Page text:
Manny Ramirez joins Triple-A Iowa as player/coach
Jun. 30, 2014
DES MOINES, Iowa (AP) — Manny Ramirez has been called everything from a World Series MVP to a cheater.
The disgraced slugger is hoping to add "mentor" to his resume.
The 42-year-old Ramirez, a two-time champion with Boston and a two-time offender of Major League Baseball's rules against performance-enhancing drugs, joined the Triple-A Iowa Cubs as a player/coach on Thursday after signing with Chicago in late May.
Ramirez is expected to play one or two times a week for the organization's top affiliate in Des Moines. But Ramirez's biggest responsibility will be to work with the Cubs' most promising prospects — and he's already got some simple advice for them.
"Do the right thing, bro. Follow the rules. That's it," Ramirez said Monday.
That was often a problem for Ramirez when he was starring in the big leagues.
Drama has always seemed to follow Ramirez, a happy-go-lucky but enigmatic slugger who clashed with managers, teammates and front office personnel during a 19-year major league career that included 555 home runs and 12 All-Star selections.
But Cubs president Theo Epstein, who spent years dealing with Ramirez as the general manager of the Red Sox, said Monday in an interview with Boston radio station WEEI that he believes Ramirez is a changed man.
"Manny gave me as many problems as he gave anyone, probably besides (former Red Sox manager Terry Francona) in his time in Boston. He's responsible for most of the gray hairs on my head. So it's not something that we entered into lightly," Epstein said.
"But people do change. I talked a lot to Manny, and he seemed like a completely different guy... he's grown for the better. He's open and honest about all the mistakes he's made in the past and he wants to fix that by being a positive influence on young players," he said.
Ramirez spent the last month working on his swing in Arizona, even though Epstein said that the club had no plans to add him to the major league roster. But Epstein said that he's received glowing reports about Ramirez's attitude and work ethic from those in the organization who've worked with him so far.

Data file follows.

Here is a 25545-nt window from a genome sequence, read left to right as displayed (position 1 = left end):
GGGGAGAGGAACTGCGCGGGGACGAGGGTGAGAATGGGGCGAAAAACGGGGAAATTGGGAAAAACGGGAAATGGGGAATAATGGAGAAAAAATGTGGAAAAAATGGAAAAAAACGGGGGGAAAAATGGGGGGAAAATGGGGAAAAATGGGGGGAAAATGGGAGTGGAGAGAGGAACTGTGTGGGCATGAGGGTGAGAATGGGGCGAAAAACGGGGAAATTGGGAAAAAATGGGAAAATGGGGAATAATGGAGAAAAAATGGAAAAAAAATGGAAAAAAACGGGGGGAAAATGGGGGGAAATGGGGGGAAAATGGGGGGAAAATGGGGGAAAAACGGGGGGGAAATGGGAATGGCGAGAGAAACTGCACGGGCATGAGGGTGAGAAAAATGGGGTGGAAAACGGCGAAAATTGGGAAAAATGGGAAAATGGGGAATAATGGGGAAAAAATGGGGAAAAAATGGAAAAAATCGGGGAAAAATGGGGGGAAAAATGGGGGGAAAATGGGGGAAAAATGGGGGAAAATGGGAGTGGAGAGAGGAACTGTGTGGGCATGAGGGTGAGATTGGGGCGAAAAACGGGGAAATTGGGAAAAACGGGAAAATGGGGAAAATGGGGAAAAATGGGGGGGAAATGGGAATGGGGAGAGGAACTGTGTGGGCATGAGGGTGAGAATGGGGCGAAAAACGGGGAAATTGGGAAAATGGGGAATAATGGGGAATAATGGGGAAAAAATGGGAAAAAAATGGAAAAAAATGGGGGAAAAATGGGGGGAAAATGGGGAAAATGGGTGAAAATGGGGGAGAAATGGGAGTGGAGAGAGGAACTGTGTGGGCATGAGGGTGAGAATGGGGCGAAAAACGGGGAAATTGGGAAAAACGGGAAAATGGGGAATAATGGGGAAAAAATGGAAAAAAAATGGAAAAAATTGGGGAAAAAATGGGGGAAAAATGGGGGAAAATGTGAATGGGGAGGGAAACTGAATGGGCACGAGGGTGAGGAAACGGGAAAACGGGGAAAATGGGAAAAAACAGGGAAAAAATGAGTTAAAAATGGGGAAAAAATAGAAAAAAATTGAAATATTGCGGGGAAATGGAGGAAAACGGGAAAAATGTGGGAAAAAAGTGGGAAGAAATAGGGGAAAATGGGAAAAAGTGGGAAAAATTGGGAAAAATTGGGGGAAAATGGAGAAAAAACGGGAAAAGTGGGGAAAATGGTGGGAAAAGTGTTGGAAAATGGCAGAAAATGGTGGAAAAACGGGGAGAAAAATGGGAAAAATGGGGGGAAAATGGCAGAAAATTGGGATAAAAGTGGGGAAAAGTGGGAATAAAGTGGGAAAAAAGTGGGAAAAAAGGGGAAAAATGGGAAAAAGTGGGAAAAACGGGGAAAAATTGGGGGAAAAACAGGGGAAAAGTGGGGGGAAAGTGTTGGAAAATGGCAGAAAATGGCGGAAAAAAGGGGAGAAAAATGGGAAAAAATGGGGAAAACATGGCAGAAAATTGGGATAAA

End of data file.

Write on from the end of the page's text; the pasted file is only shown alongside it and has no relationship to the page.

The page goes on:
"When you love the game and you want to help young players and give them your testimonial and the things that you went through so they don't go through that, it's easy," Ramirez said.
"When you come here and you're helping young players grow up and see them go to the next level, I think that's such a joy for yourself, to come and help somebody else. It doesn't matter who you are. It's who you're going to be," he said.
Ramirez, whose trademark dreadlocks have been replaced by an outgrown Mohawk, was scheduled to hit sixth and serve as the designated hitter on Monday night for Iowa.
But what Chicago really wants is for Ramirez to share the wisdom that made him such a great hitter with his younger teammates.
Many of the cornerstones of the Cubs' rebuilding effort are now under the guidance of Ramirez, and perhaps shortstop Javier Baez will benefit most from Ramirez's tutelage.
Baez, a 21-year-old Spanish-speaking native of Puerto Rico, is considered one of the game's brightest young prospects. But he's struggled some at Iowa, currently hitting .239 with 11 home runs through 71 games.
Arismendy Alcantara, a 22-year-old second baseman from the Dominican with an .893 OPS, and third baseman Kris Bryant are among the other high-profile prospects the Cubs are hoping Ramirez can reach.
"There's no one better to teach hitting," Epstein said. "He could always burn me on it, and we'd release a minor league coach, a minor league player. But I don't think that's going to happen. I think if he helps one of our many talented young hitters in the organization. ... it will be worth it. And help one kid avoid a mistake off the field by using himself as an example, it will be worth it. He's doing a great job so far."